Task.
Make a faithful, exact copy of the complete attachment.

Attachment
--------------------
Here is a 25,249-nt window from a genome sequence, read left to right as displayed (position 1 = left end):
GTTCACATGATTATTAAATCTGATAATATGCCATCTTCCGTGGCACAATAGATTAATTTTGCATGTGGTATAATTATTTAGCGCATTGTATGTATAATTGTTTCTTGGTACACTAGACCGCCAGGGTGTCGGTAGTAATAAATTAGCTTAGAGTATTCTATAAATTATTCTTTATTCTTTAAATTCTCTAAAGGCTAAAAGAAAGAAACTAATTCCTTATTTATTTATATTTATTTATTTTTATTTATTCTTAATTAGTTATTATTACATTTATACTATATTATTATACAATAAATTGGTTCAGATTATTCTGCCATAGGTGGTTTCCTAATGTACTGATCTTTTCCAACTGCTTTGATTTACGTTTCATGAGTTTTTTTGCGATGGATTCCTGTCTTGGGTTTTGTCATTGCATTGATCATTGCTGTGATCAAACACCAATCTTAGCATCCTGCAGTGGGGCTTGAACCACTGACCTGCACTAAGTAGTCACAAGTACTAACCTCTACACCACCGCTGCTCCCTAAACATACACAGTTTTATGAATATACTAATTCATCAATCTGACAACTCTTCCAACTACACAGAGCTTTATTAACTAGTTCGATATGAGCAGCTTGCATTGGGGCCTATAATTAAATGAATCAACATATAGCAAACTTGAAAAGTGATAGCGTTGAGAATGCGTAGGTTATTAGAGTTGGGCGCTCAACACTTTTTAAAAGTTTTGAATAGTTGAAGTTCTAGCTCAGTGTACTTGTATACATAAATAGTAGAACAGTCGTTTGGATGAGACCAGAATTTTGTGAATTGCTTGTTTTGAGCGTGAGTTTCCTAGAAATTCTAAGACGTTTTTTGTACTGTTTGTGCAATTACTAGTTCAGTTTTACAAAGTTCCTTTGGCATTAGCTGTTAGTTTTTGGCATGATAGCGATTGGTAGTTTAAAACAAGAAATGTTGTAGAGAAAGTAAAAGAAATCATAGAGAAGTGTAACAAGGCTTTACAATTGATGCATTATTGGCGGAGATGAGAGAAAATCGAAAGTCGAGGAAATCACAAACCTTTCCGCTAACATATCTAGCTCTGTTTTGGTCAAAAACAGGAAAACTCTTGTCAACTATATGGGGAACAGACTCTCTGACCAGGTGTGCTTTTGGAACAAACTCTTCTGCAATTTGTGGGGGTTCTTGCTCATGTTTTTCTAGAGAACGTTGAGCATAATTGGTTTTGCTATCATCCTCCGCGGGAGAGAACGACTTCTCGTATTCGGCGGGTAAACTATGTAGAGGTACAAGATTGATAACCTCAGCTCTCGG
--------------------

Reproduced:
Here is a 25,249-nt window from a genome sequence, read left to right as displayed (position 1 = left end):
GTTCACATGATTATTAAATCTGATAATATGCCATCTTCCGTGGCACAATAGATTAATTTTGCATGTGGTATAATTATTTAGCGCATTGTATGTATAATTGTTTCTTGGTACACTAGACCGCCAGGGTGTCGGTAGTAATAAATTAGCTTAGAGTATTCTATAAATTATTCTTTATTCTTTAAATTCTCTAAAGGCTAAAAGAAAGAAACTAATTCCTTATTTATTTATATTTATTTATTTTTATTTATTCTTAATTAGTTATTATTACATTTATACTATATTATTATACAATAAATTGGTTCAGATTATTCTGCCATAGGTGGTTTCCTAATGTACTGATCTTTTCCAACTGCTTTGATTTACGTTTCATGAGTTTTTTTGCGATGGATTCCTGTCTTGGGTTTTGTCATTGCATTGATCATTGCTGTGATCAAACACCAATCTTAGCATCCTGCAGTGGGGCTTGAACCACTGACCTGCACTAAGTAGTCACAAGTACTAACCTCTACACCACCGCTGCTCCCTAAACATACACAGTTTTATGAATATACTAATTCATCAATCTGACAACTCTTCCAACTACACAGAGCTTTATTAACTAGTTCGATATGAGCAGCTTGCATTGGGGCCTATAATTAAATGAATCAACATATAGCAAACTTGAAAAGTGATAGCGTTGAGAATGCGTAGGTTATTAGAGTTGGGCGCTCAACACTTTTTAAAAGTTTTGAATAGTTGAAGTTCTAGCTCAGTGTACTTGTATACATAAATAGTAGAACAGTCGTTTGGATGAGACCAGAATTTTGTGAATTGCTTGTTTTGAGCGTGAGTTTCCTAGAAATTCTAAGACGTTTTTTGTACTGTTTGTGCAATTACTAGTTCAGTTTTACAAAGTTCCTTTGGCATTAGCTGTTAGTTTTTGGCATGATAGCGATTGGTAGTTTAAAACAAGAAATGTTGTAGAGAAAGTAAAAGAAATCATAGAGAAGTGTAACAAGGCTTTACAATTGATGCATTATTGGCGGAGATGAGAGAAAATCGAAAGTCGAGGAAATCACAAACCTTTCCGCTAACATATCTAGCTCTGTTTTGGTCAAAAACAGGAAAACTCTTGTCAACTATATGGGGAACAGACTCTCTGACCAGGTGTGCTTTTGGAACAAACTCTTCTGCAATTTGTGGGGGTTCTTGCTCATGTTTTTCTAGAGAACGTTGAGCATAATTGGTTTTGCTATCATCCTCCGCGGGAGAGAACGACTTCTCGTATTCGGCGGGTAAACTATGTAGAGGTACAAGATTGATAACCTCAGCTCTCGG